To reduce blurring, the mis-registration errors between compounding frames caused by motion are corrected by registering the component frames to each other prior to compounding. Global and/or local displacement information between two images is estimated, such as by cross-correlation, block matching, maximum brightness, and/or feature extraction and tracking. One or both images are warped and/or aligned to make them congruent with each other. However, these solutions assume that the component frames have correlated speckle patterns or are fairly similar. The detail features (e.g., speckle pattern) for images acquired from different steering angles may be uncorrelated due to the differences between a skewed point spread function (steered beam) and a non-skewed point spread function (non-steered beam). Features, like acoustic shadows, have angle and position dependency per incident angle of ultrasonic wave, causing mis-registration. Transducer motion in an elevation direction or tilting may result in the frames having no speckle correlation and similarity at all, causing registration failure. During the scan, the clinicians may squeeze the tissue by putting some pressure on the transducer, causing mis-registration.

Variation in the imaging may cause jittering artifacts in the motion correction. Changes in the steering angle and/or region to be imaged may result in variation in registration, creating an “earthquake” effect.

BRIEF SUMMARY

By way of introduction, the preferred embodiments described below include methods, systems, computer readable media, and instructions for reducing jittering in medical diagnostic ultrasound imaging. A pattern of decorrelation is used to detect motion between component frames, register component frames, and/or reduce jitter in the motion correction. The ultrasound imaging adapts as a function of the pattern.

In a first aspect, a method is provided for reducing jittering in medical diagnostic ultrasound imaging. A pattern of decorrelation through a sequence of frames of ultrasound data is determined. Ultrasound imaging adapts as a function of the pattern.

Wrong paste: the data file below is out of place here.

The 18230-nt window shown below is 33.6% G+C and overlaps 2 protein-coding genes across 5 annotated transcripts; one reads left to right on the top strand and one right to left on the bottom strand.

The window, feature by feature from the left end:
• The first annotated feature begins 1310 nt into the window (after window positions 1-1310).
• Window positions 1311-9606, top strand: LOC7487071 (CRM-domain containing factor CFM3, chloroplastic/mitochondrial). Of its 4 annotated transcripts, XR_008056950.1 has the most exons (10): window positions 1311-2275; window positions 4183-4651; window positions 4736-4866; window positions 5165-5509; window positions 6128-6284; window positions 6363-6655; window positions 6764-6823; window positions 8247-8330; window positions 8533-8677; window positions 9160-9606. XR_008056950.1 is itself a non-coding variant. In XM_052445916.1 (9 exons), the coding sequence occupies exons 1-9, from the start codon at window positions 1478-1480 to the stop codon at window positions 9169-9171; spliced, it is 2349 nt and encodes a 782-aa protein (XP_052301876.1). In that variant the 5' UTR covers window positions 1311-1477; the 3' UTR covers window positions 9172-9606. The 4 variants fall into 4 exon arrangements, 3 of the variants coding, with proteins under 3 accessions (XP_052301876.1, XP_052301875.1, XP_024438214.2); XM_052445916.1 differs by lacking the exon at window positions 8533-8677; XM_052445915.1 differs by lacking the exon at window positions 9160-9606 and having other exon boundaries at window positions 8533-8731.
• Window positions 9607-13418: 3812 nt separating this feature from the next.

In a second aspect, a computer readable storage medium has stored therein data representing instructions executable by a programmed processor for reducing jittering in medical diagnostic ultrasound imaging. The storage medium includes instructions for identifying a jitter in motion estimation for a sequence of frames of ultrasound data associated with different steering angles, reducing the jitter in the motion estimation, and compounding the frames of the sequence as a function of the motion estimation with reduced jitter.

In a third aspect, a computer readable storage medium has stored therein data representing instructions executable by a programmed processor for reducing jittering in medical diagnostic ultrasound imaging. The storage medium includes instructions for acquiring, with a substantially stationary transducer, first component frames of data for steered spatial compounding, the component frames of data corresponding to different steering angles, determining a first decorrelation pattern across the first component frames, acquiring second component frames of data corresponding to the different steering angles, determining a second decorrelation pattern across the second component frames, and detecting motion of the transducer for the second component frames as a function of the first and second decorrelation patterns.